This region experiences cold and dry winter and the short summers are a little warmer.
Interesting Facts about Bhutan
- Bhutan has the most dangerous roads in the world.
- You can’t smoke or buy cigarettes in Bhutan.
- Plastic bags are banned in Bhutan.
- Bhutanese prefer happiness over wealth. Only Denmark is ahead in Gross National Happiness than Bhutan.
- It is mandatory to wear the national dress in Bhutan.
- The country was isolated from the outside world until the 1970s.
- Bhutan is a mountainous country but mountaineering is not allowed here.
- Bhutan has never been conquered.
- There are no traffic lights in Bhutan.
- Internet and TV arrived in Bhutan only in 1999/2001.
- No animals are killed in Bhutan. Being the Buddhist Kingdom, no animals are slaughtered there. However, they consume a lot of meat.
Major Attractions of Bhutan
Himalayan kingdom Bhutan holds many surprises. The country is so rewarding, so natural, so spiritual. Bhutanese love nature against their economy. They are never ready to damage nature for their economic benefits. Besides that, old traditions and customs are carefully preserved here. Because of the pristine nature and harmonious society, Bhutan has become a bustling hub for tourism. Being a unique country, both environmentally and culturally, Bhutan offers many places to visit.
Tiger’s Nest Monastery
Tiger’s Nest Monastery hangs on a cliff. It is located in the upper Paro Valley. It is one of the most sacred places of pilgrimage in the country. It has become one of the dominant symbols of Bhutan as well. It is 900 off of the vertical cliff. It is famous for its stunning location and beauty. It is believed that Guru Rimpoche meditated here. It is the center of the origin of Buddhism in Bhutan.
It is the second oldest and second largest dzong in Bhutan. It is also the administrative center of the Punakha district. It is famous for its grand and majestic structure. Punakha Dzong was the seat of the Government until 1961 when Thimpu was declared a new capital of the country. Many people consider Punakha Dzong as the Palace of complete bliss and happiness.
Cheli La Pass
It is the highest mountain pass in Bhutan. It connects Paro and Haa valleys. This pass has an altitude of 3,780 m. This pass is famous for the stunning panoramas. It is the only motorable pass which is also famous for the one who wants to enjoy driving off the winding roads above the hill.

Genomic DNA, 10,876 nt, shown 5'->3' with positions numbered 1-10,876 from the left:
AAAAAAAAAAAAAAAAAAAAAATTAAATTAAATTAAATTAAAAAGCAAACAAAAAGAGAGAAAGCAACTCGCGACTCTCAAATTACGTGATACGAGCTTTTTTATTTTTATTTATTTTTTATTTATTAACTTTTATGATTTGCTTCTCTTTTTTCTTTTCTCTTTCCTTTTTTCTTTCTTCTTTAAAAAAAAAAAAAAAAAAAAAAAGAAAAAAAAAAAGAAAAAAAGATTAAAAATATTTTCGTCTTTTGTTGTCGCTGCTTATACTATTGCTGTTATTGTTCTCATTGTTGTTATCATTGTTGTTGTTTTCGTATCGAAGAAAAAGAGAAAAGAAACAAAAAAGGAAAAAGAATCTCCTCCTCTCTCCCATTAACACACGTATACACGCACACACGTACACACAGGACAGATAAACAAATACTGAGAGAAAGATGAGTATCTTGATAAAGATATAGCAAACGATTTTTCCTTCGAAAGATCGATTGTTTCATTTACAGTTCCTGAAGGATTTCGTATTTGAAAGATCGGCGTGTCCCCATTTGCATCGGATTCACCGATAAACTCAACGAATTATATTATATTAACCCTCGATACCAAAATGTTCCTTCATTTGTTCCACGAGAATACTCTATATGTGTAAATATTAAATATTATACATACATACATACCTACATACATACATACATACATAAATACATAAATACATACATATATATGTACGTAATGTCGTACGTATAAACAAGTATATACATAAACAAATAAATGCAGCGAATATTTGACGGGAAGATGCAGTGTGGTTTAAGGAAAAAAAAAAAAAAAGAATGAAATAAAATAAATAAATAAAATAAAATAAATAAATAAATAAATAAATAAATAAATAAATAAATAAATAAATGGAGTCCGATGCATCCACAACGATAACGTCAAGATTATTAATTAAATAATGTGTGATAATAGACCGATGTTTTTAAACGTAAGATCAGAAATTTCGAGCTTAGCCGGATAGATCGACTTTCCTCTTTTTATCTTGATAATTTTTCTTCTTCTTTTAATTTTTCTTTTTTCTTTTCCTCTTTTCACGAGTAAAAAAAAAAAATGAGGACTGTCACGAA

It is very famous among the tourists for the magnificent panoramas of the Himalayas. It is also famous for 108 Chortens. This pass brings one between Thimpu and Punakha. It offers 360-degree panoramas. Besides that, the pass is famous for the spiritual richness of Druk Wangyal Lhakhang Temple.
Jigme Dorge National Park
This is very beautiful as well as the famous destination to witness undisturbed wilderness. This park was established in 1974. It covers an area of 4300 square kilometers. It preserves 37 endangered species including the clouded leopard, snow leopard, takin, Bengal tiger, Himalayan Blue sheep, Himalayan black Beer, black musk deer, red panda, etc. This national park is also famous for cultural sites.
Rinpung Dzong is a very famous Buddhist monastery and fortress of Bhutan. It is also known as Paro Dzong. It is famous for Bhutanese Architecture. It is a complex of the courtyards, temples, and offices along with an accommodation area. This Dzong is the finest example of Buddhist architecture in Bhutan and has been listed as the top attraction of Bhutan.
Phobjika Valley is a U shaped glacial valley located in Central Bhutan. The valley houses the impressive ancient Buddhist monasteries. Moreover, it is the heaven of the bird watchers. This valley borders the Jigme Syngye Wangchuk National Park. The major attraction of the valley is the black-necked cranes. In addition to the cranes, there are barking deers, wild boars, sambars, serows, Himalayan black bears, leopards, and red foxes. The valley is picturesque as well as peaceful.the valley is also popular among the travelers for Gangtey Monastery.